Screen Archive South East houses films which record the work of the Civil Defence Services during the Second World War, namely Leatherhead Newsreel (1940 - 1945) and Civilians in Uniform (1946).

Related titles

Related resources

Books

Crook, Paul. Sussex Home Guard. Midhurst: Middleton Press, 1998

Copies of this book about the Home Guard in East and West Sussex are available at various Sussex libraries.

Green, A.F.U. Home Guard Pocket Book (West Sussex H.G.). Worthing: Worthing Gazette Ltd, 1940

This book, written by Brigadier General A.F.U Green, a volunteer in the Storrington Platoon, is available at Chichester and Worthing libraries.

Home Guard List 1941. South Eastern Command - Kent, Surrey and Sussex.* n.p.: Savannah Publications, 2005

Copies of this book are available at various West Sussex libraries.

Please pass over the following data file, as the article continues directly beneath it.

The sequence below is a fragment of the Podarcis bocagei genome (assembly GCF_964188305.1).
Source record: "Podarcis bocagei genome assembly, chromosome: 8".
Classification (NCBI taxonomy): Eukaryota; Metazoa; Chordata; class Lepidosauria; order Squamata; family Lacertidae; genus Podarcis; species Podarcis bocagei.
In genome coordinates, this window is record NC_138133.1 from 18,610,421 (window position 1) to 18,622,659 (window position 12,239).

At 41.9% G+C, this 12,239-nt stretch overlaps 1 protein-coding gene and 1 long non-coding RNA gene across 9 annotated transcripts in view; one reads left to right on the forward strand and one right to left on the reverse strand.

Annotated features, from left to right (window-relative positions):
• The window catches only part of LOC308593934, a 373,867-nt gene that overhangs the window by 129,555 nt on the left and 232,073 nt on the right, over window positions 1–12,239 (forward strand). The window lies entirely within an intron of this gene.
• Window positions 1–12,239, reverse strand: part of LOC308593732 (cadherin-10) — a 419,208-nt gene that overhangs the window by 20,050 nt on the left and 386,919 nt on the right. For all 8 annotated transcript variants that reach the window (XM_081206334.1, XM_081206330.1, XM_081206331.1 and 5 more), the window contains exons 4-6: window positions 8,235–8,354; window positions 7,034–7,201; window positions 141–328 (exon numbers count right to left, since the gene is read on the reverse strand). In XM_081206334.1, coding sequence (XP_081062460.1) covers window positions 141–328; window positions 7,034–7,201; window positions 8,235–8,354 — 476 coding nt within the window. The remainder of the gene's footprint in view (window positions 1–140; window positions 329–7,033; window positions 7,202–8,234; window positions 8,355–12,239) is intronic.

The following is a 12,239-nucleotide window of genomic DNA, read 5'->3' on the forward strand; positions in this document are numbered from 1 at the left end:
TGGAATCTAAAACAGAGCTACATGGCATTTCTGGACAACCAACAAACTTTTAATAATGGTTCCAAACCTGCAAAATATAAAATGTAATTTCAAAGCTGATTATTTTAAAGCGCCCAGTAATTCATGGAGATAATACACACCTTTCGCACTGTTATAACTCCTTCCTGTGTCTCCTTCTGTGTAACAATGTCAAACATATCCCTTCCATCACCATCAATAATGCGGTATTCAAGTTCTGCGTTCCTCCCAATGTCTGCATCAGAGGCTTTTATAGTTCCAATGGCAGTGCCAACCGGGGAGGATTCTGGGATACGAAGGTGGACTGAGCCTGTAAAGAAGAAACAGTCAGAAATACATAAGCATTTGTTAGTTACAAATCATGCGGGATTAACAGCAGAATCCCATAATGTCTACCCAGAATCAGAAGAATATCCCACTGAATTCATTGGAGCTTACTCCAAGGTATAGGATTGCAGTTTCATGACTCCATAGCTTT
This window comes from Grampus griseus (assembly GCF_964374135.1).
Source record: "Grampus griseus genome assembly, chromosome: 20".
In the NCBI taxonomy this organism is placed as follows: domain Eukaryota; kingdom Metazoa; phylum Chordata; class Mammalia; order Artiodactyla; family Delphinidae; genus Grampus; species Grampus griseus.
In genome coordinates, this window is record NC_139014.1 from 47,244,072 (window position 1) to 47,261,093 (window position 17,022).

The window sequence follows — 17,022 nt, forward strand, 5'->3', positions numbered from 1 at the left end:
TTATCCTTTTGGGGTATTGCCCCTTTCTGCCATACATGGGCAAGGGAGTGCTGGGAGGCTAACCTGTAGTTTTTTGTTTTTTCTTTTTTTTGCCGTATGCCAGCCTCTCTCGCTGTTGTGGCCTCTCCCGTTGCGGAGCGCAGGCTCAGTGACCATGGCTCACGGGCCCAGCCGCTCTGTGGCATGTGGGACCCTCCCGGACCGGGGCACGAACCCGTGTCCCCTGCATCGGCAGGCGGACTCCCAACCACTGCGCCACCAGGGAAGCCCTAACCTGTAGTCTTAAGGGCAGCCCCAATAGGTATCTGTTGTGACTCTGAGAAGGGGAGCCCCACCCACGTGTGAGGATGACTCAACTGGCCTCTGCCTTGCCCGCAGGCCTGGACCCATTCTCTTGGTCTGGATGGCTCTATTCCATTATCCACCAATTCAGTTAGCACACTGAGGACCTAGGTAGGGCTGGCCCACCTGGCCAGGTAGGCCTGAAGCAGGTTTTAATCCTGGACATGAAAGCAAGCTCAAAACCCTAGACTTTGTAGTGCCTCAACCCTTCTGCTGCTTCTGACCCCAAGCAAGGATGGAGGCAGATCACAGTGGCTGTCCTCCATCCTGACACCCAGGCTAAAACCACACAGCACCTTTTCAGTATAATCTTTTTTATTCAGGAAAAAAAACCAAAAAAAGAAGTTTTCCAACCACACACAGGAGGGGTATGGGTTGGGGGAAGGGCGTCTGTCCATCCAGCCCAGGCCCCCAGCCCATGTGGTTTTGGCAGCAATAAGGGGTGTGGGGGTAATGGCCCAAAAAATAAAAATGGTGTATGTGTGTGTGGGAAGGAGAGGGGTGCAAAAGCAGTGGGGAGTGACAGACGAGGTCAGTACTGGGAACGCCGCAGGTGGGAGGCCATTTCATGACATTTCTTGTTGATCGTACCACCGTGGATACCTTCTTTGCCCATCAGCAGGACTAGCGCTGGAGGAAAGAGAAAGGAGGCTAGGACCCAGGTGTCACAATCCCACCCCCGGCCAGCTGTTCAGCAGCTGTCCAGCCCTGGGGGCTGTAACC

Mackenzie, S.P. The Home Guard: A Military and Political History. Oxford: Oxford University Press, 1995

Copies of this book about the history of the Home Guard are available at various Sussex libraries.

West Sussex County Council Library Service. Chichester and District at War, 1939-1945. n.p.: West Sussex County Council Library Service, Local Studies Department, 1994

This book contains a compilation of material about Chichester during the Second World War, covering a range of subjects including the Home Guard and bombing raids. A copy of the book is available at Chichester library.

Collections

Imperial War Museum

In addition to its permanent exhibits, the collections of the Imperial War Museum include Film and Video, Photographs, Sound, Art, Documents and Printed Books. Amateur film is well represented in the Film and Video Archive. The collections’ database is searchable online.